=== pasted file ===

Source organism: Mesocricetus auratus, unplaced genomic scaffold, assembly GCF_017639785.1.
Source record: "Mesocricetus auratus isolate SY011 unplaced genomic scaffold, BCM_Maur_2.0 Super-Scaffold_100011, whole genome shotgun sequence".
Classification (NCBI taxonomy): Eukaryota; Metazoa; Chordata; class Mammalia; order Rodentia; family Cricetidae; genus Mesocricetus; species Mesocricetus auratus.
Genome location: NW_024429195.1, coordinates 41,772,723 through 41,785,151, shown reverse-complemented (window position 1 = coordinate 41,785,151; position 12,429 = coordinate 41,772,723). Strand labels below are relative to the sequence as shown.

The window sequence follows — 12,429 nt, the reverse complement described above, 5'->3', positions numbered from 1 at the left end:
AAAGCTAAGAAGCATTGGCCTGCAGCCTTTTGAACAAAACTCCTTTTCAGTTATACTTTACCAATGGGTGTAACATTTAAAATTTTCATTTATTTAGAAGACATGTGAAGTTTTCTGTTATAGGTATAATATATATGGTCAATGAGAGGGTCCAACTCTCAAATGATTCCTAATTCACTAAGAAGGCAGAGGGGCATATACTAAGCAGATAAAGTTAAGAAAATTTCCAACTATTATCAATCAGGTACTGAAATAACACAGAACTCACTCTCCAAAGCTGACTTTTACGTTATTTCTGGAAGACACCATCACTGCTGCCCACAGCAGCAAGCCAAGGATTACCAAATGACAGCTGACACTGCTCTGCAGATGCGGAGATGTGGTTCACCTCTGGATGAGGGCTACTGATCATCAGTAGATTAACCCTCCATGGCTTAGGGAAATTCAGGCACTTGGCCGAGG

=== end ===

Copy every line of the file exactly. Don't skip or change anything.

Source organism: Mesocricetus auratus, unplaced genomic scaffold, assembly GCF_017639785.1.
Source record: "Mesocricetus auratus isolate SY011 unplaced genomic scaffold, BCM_Maur_2.0 Super-Scaffold_100011, whole genome shotgun sequence".
Classification (NCBI taxonomy): Eukaryota; Metazoa; Chordata; class Mammalia; order Rodentia; family Cricetidae; genus Mesocricetus; species Mesocricetus auratus.
Genome location: NW_024429195.1, coordinates 41,772,723 through 41,785,151, shown reverse-complemented (window position 1 = coordinate 41,785,151; position 12,429 = coordinate 41,772,723). Strand labels below are relative to the sequence as shown.

The window sequence follows — 12,429 nt, the reverse complement described above, 5'->3', positions numbered from 1 at the left end:
AAAGCTAAGAAGCATTGGCCTGCAGCCTTTTGAACAAAACTCCTTTTCAGTTATACTTTACCAATGGGTGTAACATTTAAAATTTTCATTTATTTAGAAGACATGTGAAGTTTTCTGTTATAGGTATAATATATATGGTCAATGAGAGGGTCCAACTCTCAAATGATTCCTAATTCACTAAGAAGGCAGAGGGGCATATACTAAGCAGATAAAGTTAAGAAAATTTCCAACTATTATCAATCAGGTACTGAAATAACACAGAACTCACTCTCCAAAGCTGACTTTTACGTTATTTCTGGAAGACACCATCACTGCTGCCCACAGCAGCAAGCCAAGGATTACCAAATGACAGCTGACACTGCTCTGCAGATGCGGAGATGTGGTTCACCTCTGGATGAGGGCTACTGATCATCAGTAGATTAACCCTCCATGGCTTAGGGAAATTCAGGCACTTGGCCGAGG